From News.com: “Jabber, the XML-based instant messaging application that interoperates with multiple IM services, is close to winning approval for its own dedicated working group within the Internet Engineering Task Force (IETF), a development that would elevate the technology from one of many competing IM also-rans to that of a potential industry standard.”
In my globe-trotting, I have come to the following conclusion: the three things that an emerging market needs to get recgonised as an interesting destination for tourists and investment are good Airports, good Roads and Malls. Airports and Roads are obvious. Airports seem as the entry point and the first impression of a country. Roads – who wants bumpy rides? Also, the lack of good roads can make one think: “what kind of a country is this if they cannot even build proper roads”. Malls is perhaps the surprise in the triad – I think seeing Malls with global brands gives one the confidence that the city/country has been “ratified” by the world’s majors, so it makes one feel that much more comfortable.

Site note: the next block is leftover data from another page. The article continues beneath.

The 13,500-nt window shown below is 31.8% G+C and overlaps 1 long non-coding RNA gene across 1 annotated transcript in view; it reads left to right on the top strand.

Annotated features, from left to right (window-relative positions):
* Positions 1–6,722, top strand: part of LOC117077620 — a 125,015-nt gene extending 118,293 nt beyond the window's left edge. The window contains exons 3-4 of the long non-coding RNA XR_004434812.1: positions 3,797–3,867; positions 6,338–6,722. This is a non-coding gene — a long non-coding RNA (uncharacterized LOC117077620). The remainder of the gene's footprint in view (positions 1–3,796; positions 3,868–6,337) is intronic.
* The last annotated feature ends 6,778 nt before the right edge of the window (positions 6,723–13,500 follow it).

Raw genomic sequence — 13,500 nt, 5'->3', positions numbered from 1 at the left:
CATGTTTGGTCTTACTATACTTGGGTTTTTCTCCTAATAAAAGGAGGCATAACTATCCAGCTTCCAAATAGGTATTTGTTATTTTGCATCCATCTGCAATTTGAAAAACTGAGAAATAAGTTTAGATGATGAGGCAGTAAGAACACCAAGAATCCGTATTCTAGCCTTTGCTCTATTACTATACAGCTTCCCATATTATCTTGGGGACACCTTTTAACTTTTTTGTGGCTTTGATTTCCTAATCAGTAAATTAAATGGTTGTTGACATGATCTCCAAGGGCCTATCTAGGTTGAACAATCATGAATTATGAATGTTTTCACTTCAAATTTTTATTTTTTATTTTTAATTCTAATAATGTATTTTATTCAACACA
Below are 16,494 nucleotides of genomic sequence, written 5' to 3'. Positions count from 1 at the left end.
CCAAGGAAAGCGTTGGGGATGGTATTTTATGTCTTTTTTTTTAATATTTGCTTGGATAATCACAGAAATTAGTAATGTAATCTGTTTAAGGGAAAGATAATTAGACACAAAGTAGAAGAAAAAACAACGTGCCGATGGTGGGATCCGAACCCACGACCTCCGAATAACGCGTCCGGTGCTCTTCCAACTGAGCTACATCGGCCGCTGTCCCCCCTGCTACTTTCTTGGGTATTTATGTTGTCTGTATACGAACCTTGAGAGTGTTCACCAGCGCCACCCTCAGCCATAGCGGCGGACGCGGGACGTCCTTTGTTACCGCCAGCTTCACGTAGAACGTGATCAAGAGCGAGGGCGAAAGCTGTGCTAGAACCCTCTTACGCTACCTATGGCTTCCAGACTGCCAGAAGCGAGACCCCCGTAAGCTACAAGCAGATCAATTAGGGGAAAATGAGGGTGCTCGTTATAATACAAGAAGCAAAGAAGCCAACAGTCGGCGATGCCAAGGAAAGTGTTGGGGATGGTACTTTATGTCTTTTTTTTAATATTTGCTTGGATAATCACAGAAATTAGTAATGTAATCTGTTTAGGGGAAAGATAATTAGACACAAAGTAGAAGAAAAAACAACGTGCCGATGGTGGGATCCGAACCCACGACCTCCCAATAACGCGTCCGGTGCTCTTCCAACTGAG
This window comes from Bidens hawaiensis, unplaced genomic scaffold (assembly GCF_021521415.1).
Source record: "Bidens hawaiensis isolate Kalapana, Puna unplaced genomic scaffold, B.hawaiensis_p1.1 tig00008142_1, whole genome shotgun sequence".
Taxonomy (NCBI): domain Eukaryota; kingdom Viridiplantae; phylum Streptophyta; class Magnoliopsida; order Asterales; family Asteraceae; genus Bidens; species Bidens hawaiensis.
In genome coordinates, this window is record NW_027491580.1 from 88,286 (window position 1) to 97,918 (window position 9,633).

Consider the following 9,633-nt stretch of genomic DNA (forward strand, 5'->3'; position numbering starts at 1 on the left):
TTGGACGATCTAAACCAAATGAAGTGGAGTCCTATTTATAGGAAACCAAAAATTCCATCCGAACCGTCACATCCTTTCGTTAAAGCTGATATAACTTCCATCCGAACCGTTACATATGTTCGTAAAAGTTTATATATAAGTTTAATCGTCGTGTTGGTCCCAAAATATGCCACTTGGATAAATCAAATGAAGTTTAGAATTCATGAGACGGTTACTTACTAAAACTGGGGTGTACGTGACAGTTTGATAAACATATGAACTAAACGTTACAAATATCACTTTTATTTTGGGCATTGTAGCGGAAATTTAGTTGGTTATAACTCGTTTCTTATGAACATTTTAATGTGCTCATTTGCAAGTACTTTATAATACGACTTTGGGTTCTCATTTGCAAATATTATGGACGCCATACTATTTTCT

Bangkok, China, Beijing have all three. None of the Indian cities have any of the above. That is one (simplistic) explanation of why China gets the FDI and India doesn’t.
Writes Business 2.0: “Microsoft is finding itself at odds with Moore’s Law. Prices for technology have dropped, but office software has risen…Entire PCs can now be bought for less than the cost of one copy of Microsoft Office software.”